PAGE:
So, Emptiness is not other than form, form is not other than Emptiness. Similarly, feeling, discernment or perception, formative element or mental formation, and consciousness are also void or empty.

“Likewise, Shariputra,” Avalokitesvara said, “All phenomena are empty.” They don’t exist by themselves alone. Everything is interconnected, everything is one energy, one essence and, at the same time, many.

In the Sutra, Avalokiteshvara tells Shariputra, phenomena have no characteristics, they are not produced and they do not cease. On the Shunyata level they are not defiled or undefiled, they have no increase or decrease. Only in the relative sense, on the conventional level, do all these things come and go, increase and decrease, become defiled or undefiled . But on the Shunyata level, there is no form, no feeling, no perception, no mental formation, no consciousness, no eyes, no ears, no nose, no tongue, no body, no mind, no visual forms, no sound, no smell, no taste, no tactile sensations, no mental objects — no visual elements, no mental elements and so on. There exist no ignorance and no ending of ignorance, no aging and death, and no ending of aging and death, no suffering, no origin of suffering, no ending of suffering, no path, no wisdom, no attainment, and no non-attainment.


Very old Heart Sutra on bamboo sticks.
Heart Sutra on bamboo sticks.


Shunyata, is a very powerful remedy for our defiled minds. Often we experience confusion of mind, dissatisfaction, many different emotions, the mind going up and down, ego and self-defense, self-conscious mind, jealousy and doubt, fear, all kinds of delusions that arise like a fog. When we experience this, we should recite the Heart Sutra and meditate on Shunyata.

Death is not some kind loss, some kind of tragedy. It’s just the way it is, a journey. We are passing through all these different events in our life — old age, death, sickness, and always we pass on. When you realize Emptiness, then you see life is like a dream. That’s what Buddha said, life is like a dream. “No cessation, no path, no wisdom, no attainment and no non-attainment.” This means there is no inherently existing cessation.

Avalokitesvara went on to say, “Therefore, Shariputra, because there is no attainment, the bodhisattvas depend on and abide in Prajnaparamita and their minds have no defilement and no fear. Completely beyond unwholesome perversity, they accomplish Nirvana, the complete deliverance. All the Buddhas of the three times, past present and future, rely on the Prajnaparamita and become perfect and complete Enlightened ones.”


Heart Sutra, direct translation of Tibetan to English.
Heart Sutra, direct translation of Tibetan to English.


That means the bodhisattva is not attaining something unattainable, something that is inherently separate from the bodhisattva himself or herself. These attainments, like the realization of Shunyata or the Perfection of Wisdom, or Enlightenment, are not separate from the bodhisattva or from us. This is because we have the seed of enlightenment within us all the time.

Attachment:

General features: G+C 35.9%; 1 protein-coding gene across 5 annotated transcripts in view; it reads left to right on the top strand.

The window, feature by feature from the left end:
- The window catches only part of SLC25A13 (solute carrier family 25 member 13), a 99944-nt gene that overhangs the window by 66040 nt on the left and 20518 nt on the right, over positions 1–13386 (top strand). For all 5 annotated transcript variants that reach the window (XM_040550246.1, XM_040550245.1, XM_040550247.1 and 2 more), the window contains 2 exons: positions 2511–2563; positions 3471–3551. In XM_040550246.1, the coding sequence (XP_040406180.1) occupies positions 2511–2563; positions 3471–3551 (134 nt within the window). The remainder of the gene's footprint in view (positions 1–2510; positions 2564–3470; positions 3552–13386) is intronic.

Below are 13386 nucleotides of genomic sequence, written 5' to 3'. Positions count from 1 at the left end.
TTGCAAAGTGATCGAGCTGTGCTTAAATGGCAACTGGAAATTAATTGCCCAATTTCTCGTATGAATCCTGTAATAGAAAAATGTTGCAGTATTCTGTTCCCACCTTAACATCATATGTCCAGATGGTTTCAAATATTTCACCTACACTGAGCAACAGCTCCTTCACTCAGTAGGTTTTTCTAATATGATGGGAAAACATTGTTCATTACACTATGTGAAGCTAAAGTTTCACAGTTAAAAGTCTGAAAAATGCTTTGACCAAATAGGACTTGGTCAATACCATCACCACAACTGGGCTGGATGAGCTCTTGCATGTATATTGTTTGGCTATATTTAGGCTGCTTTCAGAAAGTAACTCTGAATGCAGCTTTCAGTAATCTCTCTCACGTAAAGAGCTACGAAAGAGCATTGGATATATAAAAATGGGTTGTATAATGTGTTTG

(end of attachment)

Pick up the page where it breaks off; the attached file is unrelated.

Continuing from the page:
From beginningless time, we have the Tathagatagarbha, this Buddha nature, within us. All we have to do is meditate more and practice more. The seed is already there, like the tulip bulb or lily in the garden bed, so all we have to do is give it some water and fertilizer, then it will grow.

Shunyata is beginningless. The concept of Emptiness is not something that Buddha invented. It is already there as a primordial wisdom. Prajnaparamita is neither male nor female. Prajnaparamita is unmade, uncreated, it’s the absolute truth. What the Buddha did was simply reveal how it is.


Six-Armed Avalokiteshvara Expounding the Dharma: Folio from a Manuscript of the Ashtasahasrika Prajnaparamita (Perfection of Wisdom) | India (West Bengal)
Six-Armed Avalokiteshvara Expounding the Dharma: Folio from a Manuscript of the Ashtasahasrika Prajnaparamita (Perfection of Wisdom) | India (West Bengal)


The mantra and Dharani (mystic syllables) of Prajnaparamita is called the Mantra of Great Knowing, because one can achieve great realization of Shunyata through this Dharani practice.

There is no higher Mantra and Dharani than the mantra of Prajnaparamita to strengthen our Dharma practice. The benefit of this Dharani is equal to the unequalled, it completely pacifies mental and physical suffering and karmas of the past, present and future. Recitation of this mantra helps in everyday life to overcome obstacles, confusions, fear, guilt, anger, grief and trauma. There is no falsity here, you should know it is truth. Mantras and Dharanis have mystical power within their syllables. As food for the mind and the body, they have power to lead your mind into trance states of supreme peace and joy.

Aryadeva, one of Nagarjuna ‘s disciples, said: if you have just a vague idea of Shunyata, or maybe even a simple question, or if you have the slightest doubt about it, then think about Shunyata and that thought will chop up your Samsara as if it were an axe or a chopping knife.

The mantra of Prajnaparamita is said in this way:


(Going beyond suffering, going beyond the cycle of Samsara, perfectly going beyond and going to the state of Buddhahood.)